A1. Check your iPhone's Settings to see if Location Services is active for our application. With iOS 4, you can selectively turn Location Services on/off for each application. You should have seen a pop-up when you first launched MotionX-GPS Drive asking if it was okay for the app to use your location. If you selected "Don't Allow", you will not be able to select Outdoor Mode. To turn Location Services back on, go to iPhone Settings > General > Location Services. Switch Location Services ON for MotionX-GPS Drive.
A2. GPS signal issues can often be resolved with a reboot. To reboot your iPhone, hold down the sleep/wake button for 5-6 seconds until you see a switch appear on the screen. Flick the switch to power off. Press the sleep/wake button again to power back on. Once rebooted, try launching MotionX-GPS Drive while outside with a clear view of the sky and wait a few minutes for the globe at the upper right to turn blue.
If you still cannot acquire and maintain a solid a GPS signal, it's possible your iPhone has a defective GPS chipset. Here is a test you can use to determine if the issue is with the GPS chipset. If you go to the native maps application that came with your iPhone and press the crosshairs button while outside, do you see the small blue dot animate with a "ping"? View the short video below to see what this should look like. It may take a minute or so to acquire a signal. If you don't see the blue dot animate persistently over a period of 3-4 minutes, your chipset may be defective and you may need to return your iPhone for one with a functional GPS chipset. If you can see it animate, switch back to MotionX-GPS Drive and wait for your GPS signal to be acquired (blue globe) before attempting to route to a destination.
A3. When the globe at the upper right is blue, you have a GPS signal. When spinning red, your device is searching for a signal. When solid red, MotionX-GPS Drive is in Indoor Offline Mode. Tap the globe to switch between Indoor Offline and Outdoor Online modes.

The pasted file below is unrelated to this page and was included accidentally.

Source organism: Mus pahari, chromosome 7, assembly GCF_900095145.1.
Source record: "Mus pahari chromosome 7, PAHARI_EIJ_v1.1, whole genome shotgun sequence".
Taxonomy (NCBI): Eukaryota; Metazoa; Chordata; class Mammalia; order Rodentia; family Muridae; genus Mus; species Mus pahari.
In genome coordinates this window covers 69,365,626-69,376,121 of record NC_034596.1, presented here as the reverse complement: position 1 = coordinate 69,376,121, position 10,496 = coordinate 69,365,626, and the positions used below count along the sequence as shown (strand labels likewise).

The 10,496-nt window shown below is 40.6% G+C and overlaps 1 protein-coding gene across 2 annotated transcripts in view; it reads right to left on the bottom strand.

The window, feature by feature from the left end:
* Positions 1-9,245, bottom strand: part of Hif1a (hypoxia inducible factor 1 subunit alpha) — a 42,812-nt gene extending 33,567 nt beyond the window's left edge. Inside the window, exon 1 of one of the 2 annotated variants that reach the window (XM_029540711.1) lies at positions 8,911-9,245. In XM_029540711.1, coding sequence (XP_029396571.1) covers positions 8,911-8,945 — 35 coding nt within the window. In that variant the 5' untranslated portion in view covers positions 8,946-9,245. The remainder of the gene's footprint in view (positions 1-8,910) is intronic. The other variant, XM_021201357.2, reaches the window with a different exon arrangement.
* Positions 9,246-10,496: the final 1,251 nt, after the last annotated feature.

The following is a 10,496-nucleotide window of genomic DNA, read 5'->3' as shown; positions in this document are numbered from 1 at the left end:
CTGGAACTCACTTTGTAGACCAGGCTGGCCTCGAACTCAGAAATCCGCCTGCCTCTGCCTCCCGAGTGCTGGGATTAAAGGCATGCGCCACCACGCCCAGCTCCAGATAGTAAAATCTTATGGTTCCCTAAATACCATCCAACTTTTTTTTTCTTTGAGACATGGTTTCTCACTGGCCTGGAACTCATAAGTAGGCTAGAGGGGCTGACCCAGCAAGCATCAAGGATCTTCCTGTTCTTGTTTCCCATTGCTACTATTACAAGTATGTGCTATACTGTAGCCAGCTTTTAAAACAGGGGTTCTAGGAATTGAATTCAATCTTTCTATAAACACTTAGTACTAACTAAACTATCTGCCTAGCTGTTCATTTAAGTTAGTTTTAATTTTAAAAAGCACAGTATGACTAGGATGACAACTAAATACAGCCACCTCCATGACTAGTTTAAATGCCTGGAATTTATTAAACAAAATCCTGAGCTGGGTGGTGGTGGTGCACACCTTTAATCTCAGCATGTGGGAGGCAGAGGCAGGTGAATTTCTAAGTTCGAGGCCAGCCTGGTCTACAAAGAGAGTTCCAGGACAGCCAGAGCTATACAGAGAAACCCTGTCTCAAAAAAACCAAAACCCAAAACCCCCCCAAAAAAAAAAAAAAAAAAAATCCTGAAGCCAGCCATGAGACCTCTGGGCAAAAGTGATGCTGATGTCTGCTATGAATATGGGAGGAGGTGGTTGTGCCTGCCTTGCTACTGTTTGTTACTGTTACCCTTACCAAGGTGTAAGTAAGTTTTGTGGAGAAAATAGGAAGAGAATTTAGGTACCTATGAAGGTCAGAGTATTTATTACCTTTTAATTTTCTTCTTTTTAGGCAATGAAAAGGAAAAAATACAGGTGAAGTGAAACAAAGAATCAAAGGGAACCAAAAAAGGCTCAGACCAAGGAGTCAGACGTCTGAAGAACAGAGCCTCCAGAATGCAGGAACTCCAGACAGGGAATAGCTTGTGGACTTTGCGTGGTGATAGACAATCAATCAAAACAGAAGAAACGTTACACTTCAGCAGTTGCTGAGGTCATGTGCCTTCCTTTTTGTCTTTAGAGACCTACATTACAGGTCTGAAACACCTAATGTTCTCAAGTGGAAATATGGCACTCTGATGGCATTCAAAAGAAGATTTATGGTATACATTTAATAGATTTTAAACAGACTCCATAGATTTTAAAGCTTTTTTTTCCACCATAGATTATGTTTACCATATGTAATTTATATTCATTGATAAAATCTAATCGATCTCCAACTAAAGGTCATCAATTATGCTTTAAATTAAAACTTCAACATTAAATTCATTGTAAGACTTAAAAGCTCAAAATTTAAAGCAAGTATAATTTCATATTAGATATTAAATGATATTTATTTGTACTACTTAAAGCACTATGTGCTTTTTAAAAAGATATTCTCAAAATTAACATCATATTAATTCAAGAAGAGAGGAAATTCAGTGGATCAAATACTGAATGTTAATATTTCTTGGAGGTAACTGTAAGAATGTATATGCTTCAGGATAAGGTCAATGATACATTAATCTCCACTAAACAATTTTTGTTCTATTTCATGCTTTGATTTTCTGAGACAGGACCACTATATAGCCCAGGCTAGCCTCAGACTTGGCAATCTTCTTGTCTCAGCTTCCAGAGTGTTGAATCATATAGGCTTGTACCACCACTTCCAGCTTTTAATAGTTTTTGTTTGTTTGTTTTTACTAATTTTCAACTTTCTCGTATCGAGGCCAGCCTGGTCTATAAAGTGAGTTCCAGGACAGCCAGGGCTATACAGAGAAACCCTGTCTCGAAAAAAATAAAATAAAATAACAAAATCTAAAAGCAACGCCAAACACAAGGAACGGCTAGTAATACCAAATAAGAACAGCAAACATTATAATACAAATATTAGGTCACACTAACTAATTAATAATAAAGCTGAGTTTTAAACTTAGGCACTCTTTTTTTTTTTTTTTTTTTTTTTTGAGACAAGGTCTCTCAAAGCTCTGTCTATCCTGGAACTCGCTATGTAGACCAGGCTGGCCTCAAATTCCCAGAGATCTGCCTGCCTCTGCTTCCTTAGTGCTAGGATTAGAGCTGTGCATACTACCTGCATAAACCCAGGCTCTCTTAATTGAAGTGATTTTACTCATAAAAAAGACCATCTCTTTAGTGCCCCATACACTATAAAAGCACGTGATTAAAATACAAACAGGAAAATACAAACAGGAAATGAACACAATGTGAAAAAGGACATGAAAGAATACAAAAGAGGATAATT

A4. MotionX-GPS requires a GPS signal in order to provide accurate directions. There are several factors that can contribute to signal issues. A reboot of the iPhone often resolves signal acquisition issues.
A5. Yes, you will be given several choices when starting guidance without a reliable GPS signal. You can use your last known accurate GPS position as the starting point for your route, or you can choose the best estimate of your current poisition according to cellular network triangulation. A third option is for MotionX-GPS Drive to wait for good GPS signal and then automatically begin guidance.
A6. Signal strength can be viewed from the Position page. Touch Menu, then Position to get to the Position page.
A7. GPS signals are line of sight. Metal roofs, mountains, buildings and trees can interfere with the signal. When driving, we recommend a dash or windshield mount to give your iPhone the best view of the sky.
To further improve your GPS reception, plug your device into a power source and enable High Accuracy GPS Mode from Settings > Driving & Traffic Options.
A8. When a GPS signal is not present, your iPhone may be able to provide a rough estimate of your position using cell tower triangulation. This is indicated by a "T" in the center of the arrow.
A9. When a GPS signal is not present or when using Indoor Offline Mode, you can use the Search and Go To search tools, store maps by panning on the Maps page or running a Simulate This Trip route, save or edit your destinations, manage your settings and optional guidance packages from the Settings page, and play songs and podcasts from your iPod library. On an iPhone 4 or 3GS you can also use magnetic Compass features.
A10. The iPod touch does not contain a GPS chipset and does not offer a constant network connection as the iPhone 3G, 3GS, 4 and iPad 3G do, so it is not compatible with MotionX-GPS Drive out of the box. Some iPod touch users are using an external cradle which includes a GPS chipset such as that offered by TomTom or Magellan in combination with a MiFi card (for the data connection).
A11. Unfortunately no. While there have been claims that one can obtain GPS location data by tethering an iPhone 4 to a Wifi iPad using the personal hotspot feature, this simply isn't the case. TabletMonsters.com posted a video showing what appeared to be location data passed from the iPhone to the Wifi iPad, but this claim has since been debunked by our own testing and others.
If you'd like to confirm this yourself, try the following. Setup the personal hotspot feature ($20/mo from AT&T) using Bluetooth to connect your Wifi iPad to the iPhone 4. Turn Wifi off on your iPad to ensure the location on the map isn't being updated using Skyhook's Wifi access point database. Launch the native maps app on the iPhone 4 and wait until you see the blue dot "ping". Your iPhone now has a GPS signal. While tethered to your iPad via Bluetooth, launch the native Maps app on the iPad. When the maps app is opened, a popup will state "Cannot Determine Location". So the iPhone didn't send the iPad it's GPS location data. If you turn Wifi back on, you'll see your approximate location updated on the native maps app on the iPad, but this location is simply your iPad looking up Wifi access points in Skyhook's database to determine an approximate location.